For more, read Ars Technica.

  • May 8, 2007

    Text message advertisiments being tested

    Mining theaters for more ways to get inside patrons' heads, ad campaigns are being introduced which involve text messaging with audience members.

    The Guard, which has deployed recruitment ads to theaters before, fielded a new weapon: text-messaging moviegoers before the previews.

    A slide in about 1,100 theaters in December invited patrons to use their cell phones to text in their age and let the Guard tell them about its required fitness level.

    Those who opted in were messaged back sit-up, push-up and running requirements. They also got follow-up messages that touted enlistment benefits, such as tuition assistance.

    For more, go to Indy Star.

  • May 3, 2007

    Connecticut Law offers filmmakers 30 percent tax credit

    In July, Connecticut passed a law that offers filmmakers a 30 percent tax credit for productions costing $50,000 or more – cited as the most generous for filmmakers in the United States. This has worked as we’ve seen 5 movies being filmed in Southwestern Connecticut since then, with more slated for the coming months.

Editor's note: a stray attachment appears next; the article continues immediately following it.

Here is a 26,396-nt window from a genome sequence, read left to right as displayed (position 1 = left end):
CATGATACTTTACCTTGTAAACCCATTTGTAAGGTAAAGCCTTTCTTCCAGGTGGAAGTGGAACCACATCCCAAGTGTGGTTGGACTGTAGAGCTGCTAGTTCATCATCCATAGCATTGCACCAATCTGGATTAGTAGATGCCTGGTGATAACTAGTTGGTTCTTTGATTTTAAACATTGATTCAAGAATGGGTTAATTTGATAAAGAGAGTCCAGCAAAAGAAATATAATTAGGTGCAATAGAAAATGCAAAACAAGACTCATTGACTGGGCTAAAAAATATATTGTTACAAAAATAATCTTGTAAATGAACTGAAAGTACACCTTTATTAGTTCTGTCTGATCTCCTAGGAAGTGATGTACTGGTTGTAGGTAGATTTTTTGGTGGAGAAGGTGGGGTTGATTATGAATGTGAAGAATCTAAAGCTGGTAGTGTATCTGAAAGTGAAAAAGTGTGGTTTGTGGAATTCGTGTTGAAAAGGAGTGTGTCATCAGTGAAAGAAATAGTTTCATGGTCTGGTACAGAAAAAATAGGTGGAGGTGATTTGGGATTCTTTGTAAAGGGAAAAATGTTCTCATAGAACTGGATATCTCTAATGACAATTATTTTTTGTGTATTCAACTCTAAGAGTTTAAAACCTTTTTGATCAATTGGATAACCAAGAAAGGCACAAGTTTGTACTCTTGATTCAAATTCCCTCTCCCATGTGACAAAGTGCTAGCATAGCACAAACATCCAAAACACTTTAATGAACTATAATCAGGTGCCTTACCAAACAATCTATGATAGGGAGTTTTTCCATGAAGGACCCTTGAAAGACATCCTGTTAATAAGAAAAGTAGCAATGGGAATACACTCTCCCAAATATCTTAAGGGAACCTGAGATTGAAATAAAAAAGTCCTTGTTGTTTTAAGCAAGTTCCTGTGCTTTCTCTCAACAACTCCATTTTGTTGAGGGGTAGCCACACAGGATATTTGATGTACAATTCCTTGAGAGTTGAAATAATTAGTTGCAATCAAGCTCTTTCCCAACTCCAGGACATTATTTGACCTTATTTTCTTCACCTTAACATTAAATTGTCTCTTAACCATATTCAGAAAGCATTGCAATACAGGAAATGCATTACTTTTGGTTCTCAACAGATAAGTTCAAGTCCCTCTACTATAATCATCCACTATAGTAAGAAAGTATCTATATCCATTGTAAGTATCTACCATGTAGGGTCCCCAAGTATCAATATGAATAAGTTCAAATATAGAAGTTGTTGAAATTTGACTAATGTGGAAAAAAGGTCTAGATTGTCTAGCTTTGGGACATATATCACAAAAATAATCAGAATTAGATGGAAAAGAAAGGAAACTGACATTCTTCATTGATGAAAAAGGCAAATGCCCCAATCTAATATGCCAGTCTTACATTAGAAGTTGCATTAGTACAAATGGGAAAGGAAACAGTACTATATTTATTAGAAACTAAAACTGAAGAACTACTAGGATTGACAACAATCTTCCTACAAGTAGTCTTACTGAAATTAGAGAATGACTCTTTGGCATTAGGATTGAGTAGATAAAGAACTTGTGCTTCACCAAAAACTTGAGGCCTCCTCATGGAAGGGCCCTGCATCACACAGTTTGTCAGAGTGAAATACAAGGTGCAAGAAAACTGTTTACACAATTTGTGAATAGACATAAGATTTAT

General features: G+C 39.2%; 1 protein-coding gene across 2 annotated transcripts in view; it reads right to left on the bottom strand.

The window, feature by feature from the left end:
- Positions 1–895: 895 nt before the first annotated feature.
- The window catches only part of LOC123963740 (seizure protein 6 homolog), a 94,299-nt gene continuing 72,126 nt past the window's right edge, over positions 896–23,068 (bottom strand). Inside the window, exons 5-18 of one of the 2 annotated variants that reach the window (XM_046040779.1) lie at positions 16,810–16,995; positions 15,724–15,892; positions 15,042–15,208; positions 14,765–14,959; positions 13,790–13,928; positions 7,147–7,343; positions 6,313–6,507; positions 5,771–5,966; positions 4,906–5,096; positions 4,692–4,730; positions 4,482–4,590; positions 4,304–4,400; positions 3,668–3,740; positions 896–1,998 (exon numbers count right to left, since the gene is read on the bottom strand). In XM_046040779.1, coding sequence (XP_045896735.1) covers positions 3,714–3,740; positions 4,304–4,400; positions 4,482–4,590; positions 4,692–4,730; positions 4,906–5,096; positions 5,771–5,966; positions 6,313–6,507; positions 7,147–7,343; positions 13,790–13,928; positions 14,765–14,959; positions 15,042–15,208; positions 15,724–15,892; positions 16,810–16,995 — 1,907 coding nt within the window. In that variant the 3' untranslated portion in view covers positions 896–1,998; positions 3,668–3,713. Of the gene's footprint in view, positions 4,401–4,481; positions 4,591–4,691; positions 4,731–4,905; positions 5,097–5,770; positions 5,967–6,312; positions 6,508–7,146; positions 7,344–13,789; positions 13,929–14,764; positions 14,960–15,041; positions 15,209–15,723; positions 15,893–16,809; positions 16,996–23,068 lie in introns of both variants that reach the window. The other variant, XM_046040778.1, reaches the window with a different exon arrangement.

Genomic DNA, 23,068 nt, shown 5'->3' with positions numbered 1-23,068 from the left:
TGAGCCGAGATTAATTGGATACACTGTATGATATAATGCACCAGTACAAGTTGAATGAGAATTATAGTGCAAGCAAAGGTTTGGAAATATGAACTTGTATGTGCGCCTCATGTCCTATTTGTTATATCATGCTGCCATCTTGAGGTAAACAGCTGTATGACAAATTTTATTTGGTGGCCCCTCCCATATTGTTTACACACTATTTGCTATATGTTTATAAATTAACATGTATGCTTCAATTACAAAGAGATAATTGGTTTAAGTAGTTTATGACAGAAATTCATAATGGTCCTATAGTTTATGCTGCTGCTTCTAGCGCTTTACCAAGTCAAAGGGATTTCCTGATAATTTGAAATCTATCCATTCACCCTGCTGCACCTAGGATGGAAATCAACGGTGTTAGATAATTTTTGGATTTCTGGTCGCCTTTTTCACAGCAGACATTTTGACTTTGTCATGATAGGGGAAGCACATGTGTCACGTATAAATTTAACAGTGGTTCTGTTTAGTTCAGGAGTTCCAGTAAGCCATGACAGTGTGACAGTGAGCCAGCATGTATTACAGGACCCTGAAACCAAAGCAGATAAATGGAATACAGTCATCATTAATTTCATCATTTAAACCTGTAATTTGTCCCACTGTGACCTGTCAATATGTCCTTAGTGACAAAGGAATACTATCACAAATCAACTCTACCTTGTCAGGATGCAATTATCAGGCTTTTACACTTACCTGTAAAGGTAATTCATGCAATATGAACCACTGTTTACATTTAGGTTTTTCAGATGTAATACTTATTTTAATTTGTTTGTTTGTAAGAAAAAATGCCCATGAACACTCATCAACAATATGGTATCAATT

New portions of the initiative would extend eligibility to 50 percent of a production’s out-of-state expenses and eliminate limits on talent fees for extras and actors with small roles. Pornography would not qualify.

  • April 30, 2007

    Film company exhibition tracks

    How does the track system begin and change over time with movie theaters?